Networking Etiquette

Email Etiquette

Once you’ve identified a professional you’d like to meet through the Online Directory or another source, write a clear, succinct letter or email to request a meeting following these tips:

  • Keep your messages short
  • Use a typeface and formatting that is easy to read (use at least a 12pt font)
  • Make the subject line descriptive so the recipient will know why you are writing (example, “Referred by [Name] to discuss [Topic]” or “Fellow Alum From [College] Who Enjoys [Industry]”
  • Save the high priority/urgent option for real emergencies
  • Do not use cute abbreviations or emojis
  • Do not write all in capitals – it is the email equivalent of SHOUTING
  • Do not attach your resume to a request letter; you can share it later
  • Specify the amount of time you are requesting, should be no more than 30 minutes
  • Re-read the email before sending; check the tone and ensure that it is error-free

The Meeting

Show respect for your contact’s time by being prompt and prepared and by sticking with the allotted time (usually about 20 minutes) you agreed on. Prepare yourself by researching the organization to impress your contact as well as to avoid wasting time asking the obvious. Write out a list of well thought-out questions and refer to them during your meeting. It is fine to take notes, and useful to obtain a business card. Thank the contact at the end of your discussion and leave promptly.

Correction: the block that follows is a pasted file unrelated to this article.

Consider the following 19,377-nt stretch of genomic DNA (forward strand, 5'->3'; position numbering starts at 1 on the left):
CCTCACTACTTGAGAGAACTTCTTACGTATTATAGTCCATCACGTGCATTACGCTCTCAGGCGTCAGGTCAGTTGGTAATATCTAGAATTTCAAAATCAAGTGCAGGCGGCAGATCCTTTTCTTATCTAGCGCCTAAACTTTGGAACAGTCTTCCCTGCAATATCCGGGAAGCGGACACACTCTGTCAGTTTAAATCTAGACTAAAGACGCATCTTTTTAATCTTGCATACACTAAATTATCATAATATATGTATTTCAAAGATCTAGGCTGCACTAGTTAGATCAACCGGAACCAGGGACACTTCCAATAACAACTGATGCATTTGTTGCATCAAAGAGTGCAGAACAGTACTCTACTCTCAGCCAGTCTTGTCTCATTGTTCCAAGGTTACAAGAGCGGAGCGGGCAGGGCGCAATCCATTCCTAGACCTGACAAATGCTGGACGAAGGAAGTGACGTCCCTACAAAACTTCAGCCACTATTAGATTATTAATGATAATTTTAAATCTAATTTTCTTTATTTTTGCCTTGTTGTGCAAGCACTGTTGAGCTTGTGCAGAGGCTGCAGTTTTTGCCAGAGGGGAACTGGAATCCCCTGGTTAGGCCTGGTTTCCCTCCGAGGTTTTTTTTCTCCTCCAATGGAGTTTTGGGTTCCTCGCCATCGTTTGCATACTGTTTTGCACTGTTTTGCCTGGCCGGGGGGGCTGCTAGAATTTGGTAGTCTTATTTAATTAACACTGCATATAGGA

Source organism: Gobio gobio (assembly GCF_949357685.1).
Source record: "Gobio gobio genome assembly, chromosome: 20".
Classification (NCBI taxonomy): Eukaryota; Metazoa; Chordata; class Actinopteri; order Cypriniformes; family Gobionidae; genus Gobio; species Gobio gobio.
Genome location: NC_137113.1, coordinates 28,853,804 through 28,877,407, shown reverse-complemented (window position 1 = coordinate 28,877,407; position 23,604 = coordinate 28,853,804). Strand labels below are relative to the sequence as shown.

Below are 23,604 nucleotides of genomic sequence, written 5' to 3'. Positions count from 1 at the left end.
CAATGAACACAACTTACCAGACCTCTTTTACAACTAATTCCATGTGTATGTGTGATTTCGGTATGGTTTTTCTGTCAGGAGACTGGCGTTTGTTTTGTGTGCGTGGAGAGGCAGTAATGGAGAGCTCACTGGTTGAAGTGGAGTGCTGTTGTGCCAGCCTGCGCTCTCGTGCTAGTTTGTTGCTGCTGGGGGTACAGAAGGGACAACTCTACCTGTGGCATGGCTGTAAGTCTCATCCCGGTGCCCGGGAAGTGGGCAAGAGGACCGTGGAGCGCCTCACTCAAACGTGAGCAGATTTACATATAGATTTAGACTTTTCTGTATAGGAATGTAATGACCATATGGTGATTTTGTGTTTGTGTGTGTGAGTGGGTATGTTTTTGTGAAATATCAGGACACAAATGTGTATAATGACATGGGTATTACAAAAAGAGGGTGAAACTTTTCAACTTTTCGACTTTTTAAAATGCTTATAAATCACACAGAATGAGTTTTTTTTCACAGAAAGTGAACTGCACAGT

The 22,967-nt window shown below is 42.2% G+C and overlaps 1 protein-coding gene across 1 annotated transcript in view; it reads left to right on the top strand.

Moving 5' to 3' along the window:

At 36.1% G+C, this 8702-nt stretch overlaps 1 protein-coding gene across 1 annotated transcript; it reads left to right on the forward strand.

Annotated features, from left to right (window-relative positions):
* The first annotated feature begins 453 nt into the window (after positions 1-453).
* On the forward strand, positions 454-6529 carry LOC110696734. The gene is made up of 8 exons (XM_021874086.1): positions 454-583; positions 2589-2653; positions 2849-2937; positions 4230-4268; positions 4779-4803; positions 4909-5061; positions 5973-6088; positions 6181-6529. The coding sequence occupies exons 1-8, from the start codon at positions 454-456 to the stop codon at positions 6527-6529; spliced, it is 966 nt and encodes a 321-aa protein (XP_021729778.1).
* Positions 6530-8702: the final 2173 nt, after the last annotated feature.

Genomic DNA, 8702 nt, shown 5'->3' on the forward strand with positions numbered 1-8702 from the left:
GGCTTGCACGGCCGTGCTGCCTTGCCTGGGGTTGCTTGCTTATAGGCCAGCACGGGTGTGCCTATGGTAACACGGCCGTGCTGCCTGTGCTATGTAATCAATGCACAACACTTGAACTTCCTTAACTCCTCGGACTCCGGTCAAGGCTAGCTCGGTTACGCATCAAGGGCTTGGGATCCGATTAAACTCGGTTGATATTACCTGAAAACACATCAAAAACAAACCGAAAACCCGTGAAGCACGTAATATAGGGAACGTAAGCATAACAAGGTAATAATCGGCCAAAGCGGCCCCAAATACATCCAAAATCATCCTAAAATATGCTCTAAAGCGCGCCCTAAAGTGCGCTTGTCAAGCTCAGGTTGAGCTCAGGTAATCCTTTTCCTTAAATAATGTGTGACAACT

Follow Up

Write a personalized thank you note, referring to specific advice or information you particularly appreciated and send it promptly. This can be by email or on notepaper or a note card. It is appropriate to update contacts about your progress from time to time, and even to ask further advice. Don’t forget to notify all of your contacts when you accept a new job, and thank them again for their help.